way in, among these people,
and I did that, starting right off.
First night I got there, I arrived
with my car about to blow up
and running on a bare three
cylinders. I went right to work,
asking about, and got a neighbor
guy of mine as a preferred
reference for quick-repair 
mechanical work on the car, and
right there out of his home
garage too. I just knocked on
his back door, said 'Willard
Brown sent me over,' (he was
the guy I had bought the
house from and who had
told me to go 'see Kenny'),
and hit it off with this guy,
and his rather nicely tawdry,
very dry-witted, wife. They
were like, maybe 39 or 40,
to my 24, say, but it hardly
mattered. She was still
'hot' and playful, as they
say, and the guy Ken, he
was an amazingly astute
mechanical wiz, with a
gift for just homing onto
the task at hand. Had me
all fixed up in some three
hours, mostly which had
been spent breaking the ice
and mentally moving in among
them, to be part. I knew my
stuff and what I had to do to
get packed in  -  play a little
dumb here, a little worldly
and wise there, a bit nasty,
a bit nice. It was all falsity,
but I knew what was up. I
was passing muster, and I
guess I did; two days later,
everybody around was cool
with me. That meant, first, I
could be left alone as needed,
but, second, no one would
really hesitate to come my
way either  -  I'd get offers
of help with this or that,
trade tasks. I started hanging
around Warren's barn, learned
all about Ken's family and kin
(they too were mostly all still
around there, in the hideaway
spaces, houses way back
somewhere, ekeing it out).
Warren was great too, about
everything  -  neighboring
farmer, etc. Use the tractor,
take the truck, whatever. I
started playing a real good
L'il Abner, and no one
laughed me off again,
New Jersey/New York
City or not. That might
have been cool, but it
was all important too.
The less to chance, the
better. It was only to
my imaginings maybe,
but I figured still that
at any minute some
'federale' or FBI guy or
 State Police could be
pulling onto my dirt
road in his dusty black
car with some paperwork
in hand to take me back
with him. Now I had a
frontline defense, at least
- or so my paranoia-thought
went. Yeah, a little too
much drama there, but
I wasn't about to be
going with no one.
Uncle Remus, Song of the
South, all that. Everything
began to be represented in
my outlook. I was in new
land. There was so much
richness and so little of it
was taken in by those who
lived there. I go back there
now, sad to say, and at the
top of what once had been
'my' hill  -  wasn't of course,
but it all ended at my dirt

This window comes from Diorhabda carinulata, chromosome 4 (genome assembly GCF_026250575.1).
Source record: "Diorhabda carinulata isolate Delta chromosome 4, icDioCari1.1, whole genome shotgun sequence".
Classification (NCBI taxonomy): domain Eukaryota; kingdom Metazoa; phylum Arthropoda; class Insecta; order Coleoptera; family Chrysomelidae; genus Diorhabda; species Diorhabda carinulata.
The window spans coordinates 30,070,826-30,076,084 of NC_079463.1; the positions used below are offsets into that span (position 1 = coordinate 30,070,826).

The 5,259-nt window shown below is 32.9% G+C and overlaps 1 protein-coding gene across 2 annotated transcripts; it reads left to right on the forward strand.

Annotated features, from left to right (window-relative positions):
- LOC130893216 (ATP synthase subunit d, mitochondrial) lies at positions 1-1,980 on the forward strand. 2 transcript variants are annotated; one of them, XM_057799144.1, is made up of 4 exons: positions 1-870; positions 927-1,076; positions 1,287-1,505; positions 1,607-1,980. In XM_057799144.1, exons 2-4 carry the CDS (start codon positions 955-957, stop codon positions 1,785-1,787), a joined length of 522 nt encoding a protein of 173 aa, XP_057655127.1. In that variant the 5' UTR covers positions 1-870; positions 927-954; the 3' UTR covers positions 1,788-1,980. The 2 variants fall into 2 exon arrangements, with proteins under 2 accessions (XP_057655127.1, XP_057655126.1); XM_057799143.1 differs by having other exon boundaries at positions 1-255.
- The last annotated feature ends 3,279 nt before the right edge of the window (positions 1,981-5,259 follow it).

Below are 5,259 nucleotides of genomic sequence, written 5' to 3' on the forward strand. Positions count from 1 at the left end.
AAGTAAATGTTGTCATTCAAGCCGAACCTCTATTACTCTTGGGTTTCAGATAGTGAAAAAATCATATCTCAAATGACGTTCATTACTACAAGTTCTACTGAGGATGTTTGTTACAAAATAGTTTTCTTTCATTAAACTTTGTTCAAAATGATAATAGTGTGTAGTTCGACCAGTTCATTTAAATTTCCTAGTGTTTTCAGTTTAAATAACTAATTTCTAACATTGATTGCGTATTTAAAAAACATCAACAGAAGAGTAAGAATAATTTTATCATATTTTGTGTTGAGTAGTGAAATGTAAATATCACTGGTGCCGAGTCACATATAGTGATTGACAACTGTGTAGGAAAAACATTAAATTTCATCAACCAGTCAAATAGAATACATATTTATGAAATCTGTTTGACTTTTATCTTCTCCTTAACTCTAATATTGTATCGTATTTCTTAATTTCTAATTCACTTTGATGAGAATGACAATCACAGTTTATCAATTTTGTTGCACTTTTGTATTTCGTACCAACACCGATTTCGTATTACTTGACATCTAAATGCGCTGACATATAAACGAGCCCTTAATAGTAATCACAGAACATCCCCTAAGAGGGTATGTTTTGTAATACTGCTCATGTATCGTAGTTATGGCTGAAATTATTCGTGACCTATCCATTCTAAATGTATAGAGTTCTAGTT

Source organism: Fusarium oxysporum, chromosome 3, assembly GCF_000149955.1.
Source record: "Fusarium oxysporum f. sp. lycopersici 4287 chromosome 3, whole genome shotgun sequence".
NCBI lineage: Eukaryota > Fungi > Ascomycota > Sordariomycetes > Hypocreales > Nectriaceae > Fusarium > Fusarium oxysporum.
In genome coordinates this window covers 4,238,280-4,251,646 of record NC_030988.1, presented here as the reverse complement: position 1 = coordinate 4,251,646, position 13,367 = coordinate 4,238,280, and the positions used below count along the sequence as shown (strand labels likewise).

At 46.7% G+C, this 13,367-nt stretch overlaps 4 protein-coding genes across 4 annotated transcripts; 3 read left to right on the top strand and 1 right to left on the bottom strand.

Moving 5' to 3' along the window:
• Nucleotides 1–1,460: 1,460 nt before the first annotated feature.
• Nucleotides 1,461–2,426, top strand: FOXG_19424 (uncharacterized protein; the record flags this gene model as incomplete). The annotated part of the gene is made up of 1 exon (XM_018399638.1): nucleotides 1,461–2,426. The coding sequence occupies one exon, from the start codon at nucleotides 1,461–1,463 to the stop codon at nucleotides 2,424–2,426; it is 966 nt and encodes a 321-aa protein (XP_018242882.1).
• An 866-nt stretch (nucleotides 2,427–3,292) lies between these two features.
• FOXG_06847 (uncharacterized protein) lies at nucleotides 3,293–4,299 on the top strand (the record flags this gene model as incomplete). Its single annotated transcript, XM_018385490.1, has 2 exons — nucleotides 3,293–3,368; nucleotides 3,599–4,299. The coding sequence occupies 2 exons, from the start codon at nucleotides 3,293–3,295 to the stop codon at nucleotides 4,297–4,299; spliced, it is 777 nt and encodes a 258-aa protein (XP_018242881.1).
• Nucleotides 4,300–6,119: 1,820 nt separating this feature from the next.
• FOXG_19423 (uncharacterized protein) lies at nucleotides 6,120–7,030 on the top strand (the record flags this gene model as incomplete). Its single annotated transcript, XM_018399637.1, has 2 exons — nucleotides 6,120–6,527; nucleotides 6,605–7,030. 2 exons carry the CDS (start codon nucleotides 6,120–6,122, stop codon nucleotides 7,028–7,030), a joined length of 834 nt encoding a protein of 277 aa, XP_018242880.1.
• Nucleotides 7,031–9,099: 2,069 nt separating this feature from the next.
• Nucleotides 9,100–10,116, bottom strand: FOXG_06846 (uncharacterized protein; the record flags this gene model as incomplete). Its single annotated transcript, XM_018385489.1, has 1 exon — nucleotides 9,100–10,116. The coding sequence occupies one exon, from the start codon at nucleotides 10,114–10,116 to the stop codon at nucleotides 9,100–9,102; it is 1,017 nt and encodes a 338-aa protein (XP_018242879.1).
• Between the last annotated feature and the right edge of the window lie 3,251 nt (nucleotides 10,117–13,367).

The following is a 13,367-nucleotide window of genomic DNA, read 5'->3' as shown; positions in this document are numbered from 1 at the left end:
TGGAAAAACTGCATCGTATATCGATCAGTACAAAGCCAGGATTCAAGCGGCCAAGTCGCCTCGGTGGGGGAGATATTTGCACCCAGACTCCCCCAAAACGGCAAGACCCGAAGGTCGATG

road   -  was a small, fenced
cemetery, from Civil War
days and before. It had been
unused and sort of closed
off long ago by a nice,
spiked, iron fence.  However,
right there now  -   much to my
surprise  -  it's been re-opened,
widened, even, and put back
to use  -  and all these guys
I'm talking about are in there.
Buried. First time I saw it, I
near-abouts wanted to cry.
And I did some, at least
teared-up. Names, wives,
and some sons and daughters
too. Newer style stones, some
even with the crazy, modern
graphics on them  -  etchings
of sun-rays onto barns and
onto tractors. Pretty crazy;
but they're there; including
Kenny, the wrench-wizard
guy I just wrote of.
These people all ate well too,
there was a big, mid-day meal
everyday, plus breakfast and
some evening meal when they
could get to it. Farm-chores are
on a schedule all their own,
and sort of can't be altered or
pushed off. If the cows aren't
properly milked, two times
a day, like 6 am and 6pm,
roughly, there can be real
consequences. They can
develop mastitis, which
can be deadly. They need
to be milked because they're
always producing milk and if
the udders are not drained it
all backs up, hardens, the
mammary gland, bag, bloats,
and some real sickness occurs.
Miserable, sad, leaky cows,
wailing in pain. So, food
and the regular idea of
food-time for people
takes second place. The
big meal is in the center
of the day, like 1pm,
because that's the time
between chores, when
there's a tiny space
for something. Big meals
were never anything I
cared about; still don't. 
I'd rather eat in tidbits, 
whenever, or not. One 
thing I learned from
the streets is how 
engrained by habit
eating is. It's really 
not needed  -  to the
great, bullshit, extent 
it's pushed now, I mean.
Whoever started that 
'three square-meals a
day' stuff is full of shit 
(literally too). I think
they just heard it all 
wrong and, like idiots,
carried through on it 
all under wrong impressions 
and erroneous information. 
Because of it? Just look 
around you  -  everybody's 
way over done, chubby